State Senators Pass Bill That Aims To Lower The Costs Of Retiring Coal Plans Early
Indiana state senators passed a bill on Monday that would create a pilot program to study a financing tool for retiring coal plants early.
Much like refinancing a home, securitization allows customers to pay off the remaining costs of coal plants over a longer period of time at a lower rate — which is supposed to lower their energy bills and make the transition to renewable energy easier. But some lawmakers worry the Senate bill, as written, won’t accomplish those goals.
There’s no language in the bill that guarantees rates will go down for utility customers in the pilot program. Some lawmakers and consumer advocates worry that utility customers with Centerpoint Energy — which has volunteered to participate in the pilot — will be charged twice for the cost of its retiring A.B. Brown coal plant.
READ MORE: How Can We Get Rid Of Retiring Coal Plant Costs? Energy Task Force Takes A Look
Sen. Jean Breaux (D-Indianapolis) proposed an amendment that would have ensured lower energy bills for customers, but the measure failed. Another amendment authored by Breaux would have used money saved through securitization to provide job training and economic development opportunities in communities that host coal plants. It also failed.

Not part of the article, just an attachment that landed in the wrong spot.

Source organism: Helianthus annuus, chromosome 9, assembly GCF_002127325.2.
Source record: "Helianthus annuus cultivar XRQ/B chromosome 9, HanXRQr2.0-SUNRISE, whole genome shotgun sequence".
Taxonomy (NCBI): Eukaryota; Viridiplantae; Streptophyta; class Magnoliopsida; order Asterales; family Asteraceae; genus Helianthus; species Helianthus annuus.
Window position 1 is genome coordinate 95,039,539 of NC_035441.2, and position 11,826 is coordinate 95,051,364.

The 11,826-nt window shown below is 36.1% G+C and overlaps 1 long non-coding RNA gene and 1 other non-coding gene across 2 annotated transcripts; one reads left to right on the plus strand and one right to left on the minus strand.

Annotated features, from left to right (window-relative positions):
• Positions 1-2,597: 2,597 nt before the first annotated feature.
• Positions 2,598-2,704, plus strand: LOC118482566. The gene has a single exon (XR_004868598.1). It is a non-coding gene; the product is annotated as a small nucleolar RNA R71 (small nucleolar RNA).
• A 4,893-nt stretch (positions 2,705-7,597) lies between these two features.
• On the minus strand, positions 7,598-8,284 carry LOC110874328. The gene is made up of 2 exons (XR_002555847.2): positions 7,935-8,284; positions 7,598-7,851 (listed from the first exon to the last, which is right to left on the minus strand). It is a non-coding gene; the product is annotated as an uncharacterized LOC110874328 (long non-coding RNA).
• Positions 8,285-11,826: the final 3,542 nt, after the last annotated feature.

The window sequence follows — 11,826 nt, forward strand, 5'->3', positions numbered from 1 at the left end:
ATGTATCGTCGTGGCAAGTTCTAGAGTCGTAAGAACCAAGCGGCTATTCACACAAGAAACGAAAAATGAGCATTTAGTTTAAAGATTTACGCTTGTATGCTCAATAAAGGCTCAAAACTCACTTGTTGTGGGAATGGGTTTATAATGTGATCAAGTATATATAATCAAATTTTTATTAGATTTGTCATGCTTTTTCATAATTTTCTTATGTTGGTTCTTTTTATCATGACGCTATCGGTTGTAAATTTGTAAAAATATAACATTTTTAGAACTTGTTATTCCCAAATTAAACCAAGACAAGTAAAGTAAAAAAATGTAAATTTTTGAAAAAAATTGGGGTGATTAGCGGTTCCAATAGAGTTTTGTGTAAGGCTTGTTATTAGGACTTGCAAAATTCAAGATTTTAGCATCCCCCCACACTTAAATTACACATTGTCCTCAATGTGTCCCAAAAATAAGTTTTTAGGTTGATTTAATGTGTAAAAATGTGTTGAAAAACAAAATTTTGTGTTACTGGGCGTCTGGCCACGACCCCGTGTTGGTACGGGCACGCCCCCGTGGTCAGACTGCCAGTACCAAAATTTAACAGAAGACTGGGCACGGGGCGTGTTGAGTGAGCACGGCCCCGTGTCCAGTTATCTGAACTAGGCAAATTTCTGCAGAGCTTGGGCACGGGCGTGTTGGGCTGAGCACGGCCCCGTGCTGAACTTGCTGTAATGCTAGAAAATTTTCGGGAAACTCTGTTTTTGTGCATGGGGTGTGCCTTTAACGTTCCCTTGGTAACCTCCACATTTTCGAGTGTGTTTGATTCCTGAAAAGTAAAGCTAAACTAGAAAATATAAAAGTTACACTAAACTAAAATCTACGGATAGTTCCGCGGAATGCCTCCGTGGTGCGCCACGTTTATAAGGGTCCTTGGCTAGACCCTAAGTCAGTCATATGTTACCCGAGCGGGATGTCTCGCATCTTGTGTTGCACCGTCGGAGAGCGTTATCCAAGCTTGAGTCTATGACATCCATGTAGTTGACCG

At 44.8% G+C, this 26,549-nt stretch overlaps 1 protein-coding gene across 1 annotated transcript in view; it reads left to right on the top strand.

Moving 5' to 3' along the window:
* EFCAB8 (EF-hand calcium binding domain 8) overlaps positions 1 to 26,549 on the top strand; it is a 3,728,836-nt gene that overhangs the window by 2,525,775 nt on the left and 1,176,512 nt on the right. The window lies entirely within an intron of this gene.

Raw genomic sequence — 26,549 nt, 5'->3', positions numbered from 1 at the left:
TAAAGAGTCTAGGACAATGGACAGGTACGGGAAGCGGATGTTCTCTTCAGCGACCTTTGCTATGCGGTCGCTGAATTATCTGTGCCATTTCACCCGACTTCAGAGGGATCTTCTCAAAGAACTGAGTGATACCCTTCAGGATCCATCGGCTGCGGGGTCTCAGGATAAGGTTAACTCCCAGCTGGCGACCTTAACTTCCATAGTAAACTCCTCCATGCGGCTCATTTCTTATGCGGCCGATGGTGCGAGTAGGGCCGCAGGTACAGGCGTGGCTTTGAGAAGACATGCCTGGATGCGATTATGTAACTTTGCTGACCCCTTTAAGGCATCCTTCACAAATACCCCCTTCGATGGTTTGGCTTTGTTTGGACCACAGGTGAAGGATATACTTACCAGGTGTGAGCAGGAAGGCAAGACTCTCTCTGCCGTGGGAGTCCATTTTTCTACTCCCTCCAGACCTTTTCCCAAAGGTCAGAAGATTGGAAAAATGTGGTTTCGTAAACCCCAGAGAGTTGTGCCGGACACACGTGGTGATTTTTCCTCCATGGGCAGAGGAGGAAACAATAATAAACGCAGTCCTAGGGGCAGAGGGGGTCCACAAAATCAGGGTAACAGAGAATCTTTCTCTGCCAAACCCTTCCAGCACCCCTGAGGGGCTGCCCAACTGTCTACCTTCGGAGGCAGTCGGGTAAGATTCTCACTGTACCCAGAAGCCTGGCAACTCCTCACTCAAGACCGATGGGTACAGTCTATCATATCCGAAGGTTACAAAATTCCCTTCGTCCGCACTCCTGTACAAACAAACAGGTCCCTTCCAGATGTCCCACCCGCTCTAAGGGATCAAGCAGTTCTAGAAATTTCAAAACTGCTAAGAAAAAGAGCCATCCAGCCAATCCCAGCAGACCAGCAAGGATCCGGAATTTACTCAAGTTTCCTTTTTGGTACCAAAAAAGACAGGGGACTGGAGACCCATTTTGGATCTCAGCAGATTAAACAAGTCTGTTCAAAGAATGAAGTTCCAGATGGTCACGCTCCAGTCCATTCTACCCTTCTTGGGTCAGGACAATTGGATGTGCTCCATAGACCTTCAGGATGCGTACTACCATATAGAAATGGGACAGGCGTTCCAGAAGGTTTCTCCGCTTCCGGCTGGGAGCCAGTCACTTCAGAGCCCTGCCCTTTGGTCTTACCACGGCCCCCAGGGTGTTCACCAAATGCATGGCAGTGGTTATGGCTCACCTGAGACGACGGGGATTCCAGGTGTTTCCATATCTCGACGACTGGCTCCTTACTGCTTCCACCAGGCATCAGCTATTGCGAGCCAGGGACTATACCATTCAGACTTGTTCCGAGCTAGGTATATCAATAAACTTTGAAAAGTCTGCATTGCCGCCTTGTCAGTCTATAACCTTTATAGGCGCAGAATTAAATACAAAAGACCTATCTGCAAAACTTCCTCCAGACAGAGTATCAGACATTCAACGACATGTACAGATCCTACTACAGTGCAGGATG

Breaux said utilities need to work with the low-income and minority communities that host these retiring plants to clean up any contamination and replace them with economic development that’s positive for those communities.
“To decommission these facilities, get the proceeds and have no responsibility to the community in which you were once located and doing business — I think that is poor public policy," she said.
Breaux said she hopes the idea will be discussed further in the state's 21st Century Energy Policy Development Task Force.
The bill now moves to the House for consideration.
Contact reporter Rebecca at email@example.com or follow her on Twitter at @beckythiele.
Indiana Environmental reporting is supported by the Environmental Resilience Institute, an Indiana University Grand Challenge project developing Indiana-specific projections and informed responses to problems of environmental change.